(p. C4) Ms. Olsen notes that “today, about 40 percent of cancer patients attempt to enroll in clinical trials, but only about 3 percent end up participating. That means that the vast majority don’t make the cut, whether because they fail to meet the strict criteria, or a trial is thousands of miles from their home.” Many of those who don’t get these experimental drugs are the sickest patients because they are deemed “too sick to be useful for the study.”
Ms. Olsen argues that terminally ill patients should be able to access such drugs–at their own risk and outside the context of FDA-required studies–if the companies are willing to provide them, and the book’s title alludes to her proposed remedy: the state-by-state campaign the Goldwater Institute is leading to pass “Right to Try” legislation. The bills would allow terminally ill patients who have “exhausted all conventional treatment options” to access an experimental treatment if their doctors believe it is “the best medical option to extend or save the patients’ life” and “the treatment has successfully completed basic safety testing and is part of the FDA’s ongoing evaluation and approval process.” Insurers, critically, would not be required to cover the treatment–a significant hurdle, largely unexplored here, since such costs could be significant.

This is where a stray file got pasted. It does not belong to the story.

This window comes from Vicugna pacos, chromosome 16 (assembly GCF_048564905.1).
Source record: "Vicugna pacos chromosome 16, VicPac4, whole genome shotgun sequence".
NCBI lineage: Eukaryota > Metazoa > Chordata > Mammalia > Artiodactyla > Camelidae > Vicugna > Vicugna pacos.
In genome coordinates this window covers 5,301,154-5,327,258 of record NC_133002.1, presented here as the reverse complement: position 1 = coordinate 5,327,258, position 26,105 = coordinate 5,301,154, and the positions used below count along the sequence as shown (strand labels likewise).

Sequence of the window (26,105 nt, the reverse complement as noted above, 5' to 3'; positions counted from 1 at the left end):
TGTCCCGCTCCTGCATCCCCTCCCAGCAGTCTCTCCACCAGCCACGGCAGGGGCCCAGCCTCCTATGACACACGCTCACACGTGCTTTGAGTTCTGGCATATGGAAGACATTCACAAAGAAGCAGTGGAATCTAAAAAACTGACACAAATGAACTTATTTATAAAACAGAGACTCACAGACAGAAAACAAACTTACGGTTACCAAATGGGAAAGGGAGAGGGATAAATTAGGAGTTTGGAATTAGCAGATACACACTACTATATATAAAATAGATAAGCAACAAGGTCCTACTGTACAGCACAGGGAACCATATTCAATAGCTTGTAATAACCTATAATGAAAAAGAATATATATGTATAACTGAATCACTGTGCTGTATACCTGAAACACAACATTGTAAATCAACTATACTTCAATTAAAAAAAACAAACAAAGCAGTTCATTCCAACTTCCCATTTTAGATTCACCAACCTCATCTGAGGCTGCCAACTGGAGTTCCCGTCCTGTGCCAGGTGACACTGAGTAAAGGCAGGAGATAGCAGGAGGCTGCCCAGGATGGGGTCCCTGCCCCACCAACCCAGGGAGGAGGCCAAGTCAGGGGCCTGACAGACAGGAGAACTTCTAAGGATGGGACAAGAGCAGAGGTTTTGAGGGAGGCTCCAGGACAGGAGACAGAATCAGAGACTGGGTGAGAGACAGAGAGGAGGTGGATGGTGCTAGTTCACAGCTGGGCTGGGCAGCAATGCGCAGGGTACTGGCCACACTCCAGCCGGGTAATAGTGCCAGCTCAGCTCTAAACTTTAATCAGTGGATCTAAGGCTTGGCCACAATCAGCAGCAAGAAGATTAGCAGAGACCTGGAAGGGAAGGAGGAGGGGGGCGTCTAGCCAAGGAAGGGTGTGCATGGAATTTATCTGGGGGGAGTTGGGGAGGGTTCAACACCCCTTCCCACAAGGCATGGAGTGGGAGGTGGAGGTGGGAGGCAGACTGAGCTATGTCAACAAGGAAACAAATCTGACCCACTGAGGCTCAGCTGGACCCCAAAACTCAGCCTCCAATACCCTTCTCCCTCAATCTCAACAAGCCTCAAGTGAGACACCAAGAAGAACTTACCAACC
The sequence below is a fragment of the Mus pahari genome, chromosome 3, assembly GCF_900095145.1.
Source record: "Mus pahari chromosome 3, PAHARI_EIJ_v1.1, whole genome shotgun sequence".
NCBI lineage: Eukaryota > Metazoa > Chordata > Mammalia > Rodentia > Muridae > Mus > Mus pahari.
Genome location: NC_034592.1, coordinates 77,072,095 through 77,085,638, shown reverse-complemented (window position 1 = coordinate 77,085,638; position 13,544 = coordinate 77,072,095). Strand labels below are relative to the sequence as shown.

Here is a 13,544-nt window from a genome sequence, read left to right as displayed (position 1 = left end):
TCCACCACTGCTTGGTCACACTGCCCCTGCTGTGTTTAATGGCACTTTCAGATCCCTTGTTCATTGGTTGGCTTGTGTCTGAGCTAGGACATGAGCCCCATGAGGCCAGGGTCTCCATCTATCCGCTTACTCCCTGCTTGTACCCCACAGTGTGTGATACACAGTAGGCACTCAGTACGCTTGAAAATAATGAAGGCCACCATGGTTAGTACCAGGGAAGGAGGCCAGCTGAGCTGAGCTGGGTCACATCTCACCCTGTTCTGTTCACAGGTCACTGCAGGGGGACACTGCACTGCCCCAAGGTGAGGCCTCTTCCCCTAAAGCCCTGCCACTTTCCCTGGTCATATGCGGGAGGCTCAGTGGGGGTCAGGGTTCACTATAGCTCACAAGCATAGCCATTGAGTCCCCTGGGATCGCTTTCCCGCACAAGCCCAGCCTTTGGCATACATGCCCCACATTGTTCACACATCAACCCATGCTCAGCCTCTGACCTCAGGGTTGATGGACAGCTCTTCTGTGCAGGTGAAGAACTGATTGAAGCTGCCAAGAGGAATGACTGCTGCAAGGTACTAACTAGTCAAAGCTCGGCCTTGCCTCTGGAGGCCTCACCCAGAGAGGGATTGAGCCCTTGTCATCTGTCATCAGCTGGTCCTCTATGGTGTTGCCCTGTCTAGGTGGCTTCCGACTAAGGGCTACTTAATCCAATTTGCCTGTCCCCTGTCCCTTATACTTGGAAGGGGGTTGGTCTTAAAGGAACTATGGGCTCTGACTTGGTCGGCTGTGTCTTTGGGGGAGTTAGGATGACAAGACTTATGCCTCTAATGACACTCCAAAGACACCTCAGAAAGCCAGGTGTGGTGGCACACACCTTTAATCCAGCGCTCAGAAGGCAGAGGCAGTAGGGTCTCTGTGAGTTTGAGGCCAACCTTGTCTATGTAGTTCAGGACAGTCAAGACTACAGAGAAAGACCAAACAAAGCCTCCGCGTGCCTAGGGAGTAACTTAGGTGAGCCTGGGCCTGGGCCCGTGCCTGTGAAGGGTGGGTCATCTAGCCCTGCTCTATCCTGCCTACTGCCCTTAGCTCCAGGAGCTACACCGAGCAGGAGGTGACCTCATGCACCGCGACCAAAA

The think tank’s campaign has been incredibly successful, with 24 states passing Right to Try laws to date. Still, Ms. Olsen doesn’t present such laws as a panacea. She doesn’t expect experimental treatments to always–or even often–work for terminally ill patients. But she believes that some chance is better than the alternative. “If you have the Right to Die, you have the Right to Try,” Ms. Olsen writes. “And you don’t have to wait on Washington to secure it.”
Yet therein lies the book’s main shortcoming. Washington, it turns out, has a fair bit of say here. Courts have found that the FDA’s powers to regulate drug development are extraordinarily broad. Many changes Ms. Olsen champions won’t be possible without congressional action to revamp the FDA’s drug development process and find new ways of paying for experimental drugs that would make widespread access sustainable for patients, companies and insurers. These issues, though touched on, are not grappled with in detail.
For the full review, see:
PAUL HOWARD. “BOOKSHELF; Hail Mary Medicine; Patients spend their last days pleading with reluctant drug companies and the FDA to get access to treatments that could save their lives.” The Wall Street Journal (Fri., Nov. 13, 2015): C4.
(Note: ellipses added.)
(Note: the online version of the review has the date Nov. 12, 2015.)
The book under review, is:
Olsen, Darcy. The Right to Try: How the Federal Government Prevents Americans from Getting the Lifesaving Treatments They Need. New York: HarperCollins Publishers, 2015.